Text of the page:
The Federal Communications Commission (FCC) announced on November 3rd it plans to open a new bureau specifically devoted to space with a focus on regulating tens of thousands of communications satellites that will be launched into orbit over coming decade
Agency chair Jessica Rosenworcel says the (FCC) plans to create the new space bureau to address the growing number of satellite launches and associated policy issues.
It makes sense that regulators would open a new bureau focused on the space industry given the expanded responsibilities. The huge effort to capitalise on low-Earth orbit continues apace, presenting an extraordinary regulatory challenge.
“The satellite industry is growing at a record pace, but here on the ground our regulatory frameworks for licensing them have not kept up,”
“We are seeing new commercial models, new players, and new technologies coming together to pioneer a wide range of new satellite services and space-based activities that need access to wireless airwaves.” Rosenworcel said on Thursday.
According to Rosenworcel the space agency has received 64,000 satellite application over the previous two years, in addition to the US$10 billion (A$16 billion) investment in space last year by private firms.
“A new space age is here. Unlike the first space age, this one is not limited to the prowess of our political superpowers.” she said.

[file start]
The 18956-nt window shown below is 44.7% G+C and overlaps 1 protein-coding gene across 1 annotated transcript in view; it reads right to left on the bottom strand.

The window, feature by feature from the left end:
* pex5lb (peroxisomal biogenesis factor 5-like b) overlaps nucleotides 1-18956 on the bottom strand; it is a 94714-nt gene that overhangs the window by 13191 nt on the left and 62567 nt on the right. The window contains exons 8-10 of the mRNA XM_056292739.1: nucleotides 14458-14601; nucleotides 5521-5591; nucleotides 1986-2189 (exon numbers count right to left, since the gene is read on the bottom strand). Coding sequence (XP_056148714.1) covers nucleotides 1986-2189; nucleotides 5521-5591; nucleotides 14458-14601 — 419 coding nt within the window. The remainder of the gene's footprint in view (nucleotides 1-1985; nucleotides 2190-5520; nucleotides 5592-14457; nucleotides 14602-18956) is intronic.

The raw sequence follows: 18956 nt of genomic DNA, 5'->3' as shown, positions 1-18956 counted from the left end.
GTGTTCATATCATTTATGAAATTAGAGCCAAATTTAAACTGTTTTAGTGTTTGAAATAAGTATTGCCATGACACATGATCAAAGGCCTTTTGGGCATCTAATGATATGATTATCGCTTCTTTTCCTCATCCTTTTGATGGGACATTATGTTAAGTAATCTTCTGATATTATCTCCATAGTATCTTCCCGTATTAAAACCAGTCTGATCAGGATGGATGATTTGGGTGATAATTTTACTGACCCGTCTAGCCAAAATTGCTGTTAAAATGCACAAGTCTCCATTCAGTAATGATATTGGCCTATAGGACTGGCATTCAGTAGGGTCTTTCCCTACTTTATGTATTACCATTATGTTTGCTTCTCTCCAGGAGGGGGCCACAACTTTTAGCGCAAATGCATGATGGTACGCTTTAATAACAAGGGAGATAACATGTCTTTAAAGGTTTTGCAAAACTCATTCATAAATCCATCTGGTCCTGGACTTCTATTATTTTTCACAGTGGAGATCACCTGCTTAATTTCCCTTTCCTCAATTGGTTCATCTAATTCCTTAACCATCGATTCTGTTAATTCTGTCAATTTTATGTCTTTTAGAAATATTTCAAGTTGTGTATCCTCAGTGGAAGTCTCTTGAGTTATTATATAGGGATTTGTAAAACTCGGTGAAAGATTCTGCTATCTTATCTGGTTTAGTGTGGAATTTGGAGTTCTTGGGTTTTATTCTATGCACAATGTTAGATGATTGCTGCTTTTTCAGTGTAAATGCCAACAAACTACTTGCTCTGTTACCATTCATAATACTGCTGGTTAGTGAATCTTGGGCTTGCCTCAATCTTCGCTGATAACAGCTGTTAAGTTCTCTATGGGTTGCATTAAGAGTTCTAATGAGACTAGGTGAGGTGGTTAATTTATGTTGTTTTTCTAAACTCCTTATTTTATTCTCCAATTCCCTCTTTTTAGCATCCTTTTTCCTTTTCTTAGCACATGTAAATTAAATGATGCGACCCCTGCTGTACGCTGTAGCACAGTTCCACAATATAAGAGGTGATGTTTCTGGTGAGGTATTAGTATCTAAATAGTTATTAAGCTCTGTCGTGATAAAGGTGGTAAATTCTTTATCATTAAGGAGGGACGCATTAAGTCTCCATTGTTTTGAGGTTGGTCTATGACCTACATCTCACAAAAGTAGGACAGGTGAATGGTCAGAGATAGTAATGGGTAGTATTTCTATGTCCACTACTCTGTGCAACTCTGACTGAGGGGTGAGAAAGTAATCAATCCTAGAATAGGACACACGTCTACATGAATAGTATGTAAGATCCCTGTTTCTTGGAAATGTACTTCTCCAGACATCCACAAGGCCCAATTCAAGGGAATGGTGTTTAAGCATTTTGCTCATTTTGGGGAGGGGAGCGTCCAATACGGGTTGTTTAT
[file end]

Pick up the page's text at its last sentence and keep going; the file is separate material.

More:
Satellite services, which bring in hundreds of billions of dollars in annual revenue, are thought of as providing television, radio, and internet connections via satellites in orbit. However, it all depends on things that need to happen on Earth to ensure the satellite services work correctly including:
- Manufacturing the new satellites
- Building new rockets that can launch them into space.
- Addressing policy issues.
According to the Satellite Industry Association, commercial satellite launches increased by 20 percent in 2021, and the FCC says it received 64,000 applications for new satellites in the past two years.
Rosenworcel also pointed out that in 2021 the FCC saw an increase in applications for fixed satellite service gateway earth stations and is getting applications for “novel space activities like lunar landers and space tugs with the ability to deploy other satellites,
Senior director of policy at the Satellite Industry Association, Therese Jones says one of the biggest challenges that the FCC’s Space Bureau is likely to face is the ability to onboard new staff at a rate that matches the unprecedented pace of growth in the commercial space sector.
“We hope that the creation of the new Bureau will attract additional space talent to its workforce.” says Jones.
In September, the FCC adopted new rules to address the growing risk of orbital debris to space exploration by reducing the time required to remove defunct satellites.
With approximately 10,000 satellites launched into space since 1957 more than half are now no more than orbital garbage
The FCC says discarded rocket cores, and other debris filling the space environment are creating challenges for current and future missions.